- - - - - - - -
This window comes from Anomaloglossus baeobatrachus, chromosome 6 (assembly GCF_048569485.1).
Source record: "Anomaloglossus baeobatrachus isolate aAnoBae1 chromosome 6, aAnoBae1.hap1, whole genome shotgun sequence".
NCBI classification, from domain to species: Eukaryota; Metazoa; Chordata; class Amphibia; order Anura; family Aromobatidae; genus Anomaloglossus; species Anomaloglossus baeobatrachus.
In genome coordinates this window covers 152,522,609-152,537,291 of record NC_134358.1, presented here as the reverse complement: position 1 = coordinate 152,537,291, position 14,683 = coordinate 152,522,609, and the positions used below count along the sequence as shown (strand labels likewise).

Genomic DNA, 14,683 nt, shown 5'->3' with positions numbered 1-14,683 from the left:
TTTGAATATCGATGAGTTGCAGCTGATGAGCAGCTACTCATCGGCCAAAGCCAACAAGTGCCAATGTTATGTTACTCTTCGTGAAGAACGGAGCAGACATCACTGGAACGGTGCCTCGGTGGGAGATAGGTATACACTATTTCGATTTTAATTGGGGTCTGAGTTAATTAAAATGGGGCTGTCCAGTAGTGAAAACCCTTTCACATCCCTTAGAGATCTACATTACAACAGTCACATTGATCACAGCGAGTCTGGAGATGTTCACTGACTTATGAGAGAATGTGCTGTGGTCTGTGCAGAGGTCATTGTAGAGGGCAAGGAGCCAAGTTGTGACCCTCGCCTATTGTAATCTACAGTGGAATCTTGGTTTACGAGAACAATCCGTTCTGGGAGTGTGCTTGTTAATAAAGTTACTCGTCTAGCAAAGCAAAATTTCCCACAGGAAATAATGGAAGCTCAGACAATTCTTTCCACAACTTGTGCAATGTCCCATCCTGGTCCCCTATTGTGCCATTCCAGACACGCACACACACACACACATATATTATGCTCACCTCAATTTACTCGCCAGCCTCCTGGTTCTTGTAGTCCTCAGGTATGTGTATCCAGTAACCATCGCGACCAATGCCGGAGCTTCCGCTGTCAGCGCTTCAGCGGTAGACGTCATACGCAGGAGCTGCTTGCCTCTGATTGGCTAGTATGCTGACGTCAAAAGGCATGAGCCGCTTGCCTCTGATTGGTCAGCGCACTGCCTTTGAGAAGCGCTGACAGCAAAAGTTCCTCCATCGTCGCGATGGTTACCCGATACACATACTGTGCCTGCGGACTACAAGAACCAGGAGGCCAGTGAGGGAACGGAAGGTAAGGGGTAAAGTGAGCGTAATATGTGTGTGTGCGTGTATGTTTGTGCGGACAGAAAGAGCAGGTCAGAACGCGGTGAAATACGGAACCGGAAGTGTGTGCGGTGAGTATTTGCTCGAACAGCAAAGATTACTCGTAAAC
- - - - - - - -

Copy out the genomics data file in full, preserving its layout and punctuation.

This window comes from Anomaloglossus baeobatrachus, chromosome 6 (assembly GCF_048569485.1).
Source record: "Anomaloglossus baeobatrachus isolate aAnoBae1 chromosome 6, aAnoBae1.hap1, whole genome shotgun sequence".
NCBI classification, from domain to species: Eukaryota; Metazoa; Chordata; class Amphibia; order Anura; family Aromobatidae; genus Anomaloglossus; species Anomaloglossus baeobatrachus.
In genome coordinates this window covers 152,522,609-152,537,291 of record NC_134358.1, presented here as the reverse complement: position 1 = coordinate 152,537,291, position 14,683 = coordinate 152,522,609, and the positions used below count along the sequence as shown (strand labels likewise).

Genomic DNA, 14,683 nt, shown 5'->3' with positions numbered 1-14,683 from the left:
TTTGAATATCGATGAGTTGCAGCTGATGAGCAGCTACTCATCGGCCAAAGCCAACAAGTGCCAATGTTATGTTACTCTTCGTGAAGAACGGAGCAGACATCACTGGAACGGTGCCTCGGTGGGAGATAGGTATACACTATTTCGATTTTAATTGGGGTCTGAGTTAATTAAAATGGGGCTGTCCAGTAGTGAAAACCCTTTCACATCCCTTAGAGATCTACATTACAACAGTCACATTGATCACAGCGAGTCTGGAGATGTTCACTGACTTATGAGAGAATGTGCTGTGGTCTGTGCAGAGGTCATTGTAGAGGGCAAGGAGCCAAGTTGTGACCCTCGCCTATTGTAATCTACAGTGGAATCTTGGTTTACGAGAACAATCCGTTCTGGGAGTGTGCTTGTTAATAAAGTTACTCGTCTAGCAAAGCAAAATTTCCCACAGGAAATAATGGAAGCTCAGACAATTCTTTCCACAACTTGTGCAATGTCCCATCCTGGTCCCCTATTGTGCCATTCCAGACACGCACACACACACACACATATATTATGCTCACCTCAATTTACTCGCCAGCCTCCTGGTTCTTGTAGTCCTCAGGTATGTGTATCCAGTAACCATCGCGACCAATGCCGGAGCTTCCGCTGTCAGCGCTTCAGCGGTAGACGTCATACGCAGGAGCTGCTTGCCTCTGATTGGCTAGTATGCTGACGTCAAAAGGCATGAGCCGCTTGCCTCTGATTGGTCAGCGCACTGCCTTTGAGAAGCGCTGACAGCAAAAGTTCCTCCATCGTCGCGATGGTTACCCGATACACATACTGTGCCTGCGGACTACAAGAACCAGGAGGCCAGTGAGGGAACGGAAGGTAAGGGGTAAAGTGAGCGTAATATGTGTGTGTGCGTGTATGTTTGTGCGGACAGAAAGAGCAGGTCAGAACGCGGTGAAATACGGAACCGGAAGTGTGTGCGGTGAGTATTTGCTCGAACAGCAAAGATTACTCGTAAAC